The integration following the HPES Merger may continue to present significant challenges.

There is a significant degree of difficulty inherent in the process of integrating HPES and CSC. These difficulties include:
integration activities while carrying on ongoing operations;
the challenge of integrating the business cultures of HPES and CSC;
the challenge and cost of integrating certain IT systems and other systems; and
the potential difficulty in retaining key officers and other personnel.

The ongoing process of integrating operations could cause an interruption of, or loss of momentum in, the activities of one or more of our businesses. Members of senior management may be required to devote considerable amounts of time to this integration process, which would decrease the time they have to manage our business, service existing businesses and develop new services or strategies. In addition, certain existing contractual restrictions limit the ability to engage in certain integration activities for varying periods after the HPES Merger. There is no assurance we will be able to continue to manage this integration to the extent or in the time horizon anticipated, particularly given the larger scale of the HPES business in comparison to CSC's business. If senior management is not able to timely and effectively manage the integration process, or if any significant business activities are interrupted as a result of the integration process, our business could suffer. The delay or inability to achieve anticipated integration goals could have a material adverse effect on our business, financial condition and results of operations after the HPES Merger.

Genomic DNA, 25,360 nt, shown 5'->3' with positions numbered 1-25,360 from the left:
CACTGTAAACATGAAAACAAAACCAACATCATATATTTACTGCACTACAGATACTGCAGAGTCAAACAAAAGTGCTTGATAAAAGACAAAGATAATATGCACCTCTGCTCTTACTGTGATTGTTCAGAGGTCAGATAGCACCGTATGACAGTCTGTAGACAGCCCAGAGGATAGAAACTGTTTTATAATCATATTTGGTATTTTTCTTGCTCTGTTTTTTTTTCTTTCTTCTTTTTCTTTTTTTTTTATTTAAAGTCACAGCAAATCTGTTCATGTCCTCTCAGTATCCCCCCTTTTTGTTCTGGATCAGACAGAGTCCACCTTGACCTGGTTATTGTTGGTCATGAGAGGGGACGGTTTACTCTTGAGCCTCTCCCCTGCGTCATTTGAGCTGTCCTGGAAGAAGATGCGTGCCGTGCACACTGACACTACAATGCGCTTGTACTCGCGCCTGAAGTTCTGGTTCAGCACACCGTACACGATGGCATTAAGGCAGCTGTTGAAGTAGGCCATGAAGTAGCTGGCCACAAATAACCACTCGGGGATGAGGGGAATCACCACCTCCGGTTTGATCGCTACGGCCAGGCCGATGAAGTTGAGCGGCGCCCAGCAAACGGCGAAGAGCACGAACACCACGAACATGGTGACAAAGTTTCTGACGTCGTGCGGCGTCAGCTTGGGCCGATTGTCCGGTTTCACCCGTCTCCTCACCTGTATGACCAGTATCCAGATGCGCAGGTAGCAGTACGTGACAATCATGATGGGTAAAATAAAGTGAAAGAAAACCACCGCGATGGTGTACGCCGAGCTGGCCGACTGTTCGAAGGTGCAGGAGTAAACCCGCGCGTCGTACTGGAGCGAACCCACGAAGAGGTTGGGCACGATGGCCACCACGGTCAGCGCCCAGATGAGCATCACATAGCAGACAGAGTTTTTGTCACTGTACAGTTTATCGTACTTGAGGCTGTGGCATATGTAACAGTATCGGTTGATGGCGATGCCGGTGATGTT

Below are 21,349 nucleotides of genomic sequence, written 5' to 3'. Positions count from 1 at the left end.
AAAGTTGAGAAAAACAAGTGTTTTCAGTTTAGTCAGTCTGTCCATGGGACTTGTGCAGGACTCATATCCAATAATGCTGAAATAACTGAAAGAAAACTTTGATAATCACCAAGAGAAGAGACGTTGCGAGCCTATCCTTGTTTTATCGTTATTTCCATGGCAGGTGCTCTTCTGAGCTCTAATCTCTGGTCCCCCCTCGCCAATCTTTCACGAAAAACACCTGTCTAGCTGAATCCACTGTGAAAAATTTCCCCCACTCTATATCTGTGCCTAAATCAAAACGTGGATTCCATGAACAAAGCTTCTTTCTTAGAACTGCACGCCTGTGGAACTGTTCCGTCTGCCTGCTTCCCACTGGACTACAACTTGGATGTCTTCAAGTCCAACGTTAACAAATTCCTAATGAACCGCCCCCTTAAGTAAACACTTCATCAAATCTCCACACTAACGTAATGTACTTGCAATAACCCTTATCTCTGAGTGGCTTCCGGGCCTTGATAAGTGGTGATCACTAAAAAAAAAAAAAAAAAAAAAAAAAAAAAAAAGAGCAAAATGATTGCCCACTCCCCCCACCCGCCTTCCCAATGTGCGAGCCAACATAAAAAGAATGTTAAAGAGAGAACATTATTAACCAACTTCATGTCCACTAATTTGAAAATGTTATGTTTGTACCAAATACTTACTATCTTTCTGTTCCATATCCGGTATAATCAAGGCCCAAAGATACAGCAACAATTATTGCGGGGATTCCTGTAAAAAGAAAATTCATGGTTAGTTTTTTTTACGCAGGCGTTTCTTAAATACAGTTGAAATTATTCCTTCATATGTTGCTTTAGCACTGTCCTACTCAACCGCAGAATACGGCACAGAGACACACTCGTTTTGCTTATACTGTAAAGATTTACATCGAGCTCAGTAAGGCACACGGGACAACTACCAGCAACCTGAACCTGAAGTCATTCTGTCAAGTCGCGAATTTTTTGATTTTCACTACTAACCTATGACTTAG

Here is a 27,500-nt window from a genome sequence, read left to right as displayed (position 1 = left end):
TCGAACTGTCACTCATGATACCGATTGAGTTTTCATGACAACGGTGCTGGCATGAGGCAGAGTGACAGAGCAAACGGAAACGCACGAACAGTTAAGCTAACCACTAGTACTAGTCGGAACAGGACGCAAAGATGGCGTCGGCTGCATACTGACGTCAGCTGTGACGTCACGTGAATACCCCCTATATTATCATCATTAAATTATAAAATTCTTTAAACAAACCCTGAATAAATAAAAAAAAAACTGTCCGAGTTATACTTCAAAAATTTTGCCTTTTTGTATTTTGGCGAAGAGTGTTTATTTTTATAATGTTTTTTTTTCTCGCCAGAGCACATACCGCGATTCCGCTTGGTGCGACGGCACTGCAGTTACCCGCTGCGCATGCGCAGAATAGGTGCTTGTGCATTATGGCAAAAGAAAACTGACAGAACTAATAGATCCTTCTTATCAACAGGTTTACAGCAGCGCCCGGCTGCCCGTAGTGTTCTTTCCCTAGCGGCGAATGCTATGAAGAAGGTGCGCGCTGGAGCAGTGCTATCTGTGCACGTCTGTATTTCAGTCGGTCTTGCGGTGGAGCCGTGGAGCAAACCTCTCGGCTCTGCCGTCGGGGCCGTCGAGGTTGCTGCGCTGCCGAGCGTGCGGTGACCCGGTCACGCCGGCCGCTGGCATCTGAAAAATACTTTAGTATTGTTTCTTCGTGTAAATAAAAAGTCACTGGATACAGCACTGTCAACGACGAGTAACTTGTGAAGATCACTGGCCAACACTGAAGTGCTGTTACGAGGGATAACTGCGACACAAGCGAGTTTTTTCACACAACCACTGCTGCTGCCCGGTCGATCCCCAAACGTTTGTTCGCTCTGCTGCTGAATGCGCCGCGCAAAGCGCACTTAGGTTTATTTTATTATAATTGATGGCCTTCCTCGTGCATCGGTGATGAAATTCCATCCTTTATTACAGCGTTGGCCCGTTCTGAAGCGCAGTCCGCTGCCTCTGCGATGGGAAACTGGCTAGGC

22


The unaudited pro forma condensed combined financial information of CSC and HPES is not intended to reflect what actual results of operations would have been had CSC and HPES been a combined company for the periods presented, and therefore these results may not be indicative of DXC's future operating performance.

The unaudited pro forma condensed combined financial information presented in this document is for illustrative purposes only and is based in part on certain assumptions regarding the HPES Merger that management believes are reasonable.